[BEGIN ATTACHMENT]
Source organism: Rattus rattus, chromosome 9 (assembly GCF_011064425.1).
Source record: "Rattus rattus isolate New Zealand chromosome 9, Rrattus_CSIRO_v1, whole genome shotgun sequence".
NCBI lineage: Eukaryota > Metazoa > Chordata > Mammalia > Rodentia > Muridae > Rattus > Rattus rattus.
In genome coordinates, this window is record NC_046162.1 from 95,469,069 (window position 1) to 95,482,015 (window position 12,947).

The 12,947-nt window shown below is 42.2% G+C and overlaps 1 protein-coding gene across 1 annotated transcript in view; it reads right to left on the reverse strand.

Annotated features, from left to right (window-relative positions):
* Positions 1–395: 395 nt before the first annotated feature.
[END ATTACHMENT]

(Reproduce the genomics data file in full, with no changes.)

Source organism: Rattus rattus, chromosome 9 (assembly GCF_011064425.1).
Source record: "Rattus rattus isolate New Zealand chromosome 9, Rrattus_CSIRO_v1, whole genome shotgun sequence".
NCBI lineage: Eukaryota > Metazoa > Chordata > Mammalia > Rodentia > Muridae > Rattus > Rattus rattus.
In genome coordinates, this window is record NC_046162.1 from 95,469,069 (window position 1) to 95,482,015 (window position 12,947).

The 12,947-nt window shown below is 42.2% G+C and overlaps 1 protein-coding gene across 1 annotated transcript in view; it reads right to left on the reverse strand.

Annotated features, from left to right (window-relative positions):
* Positions 1–395: 395 nt before the first annotated feature.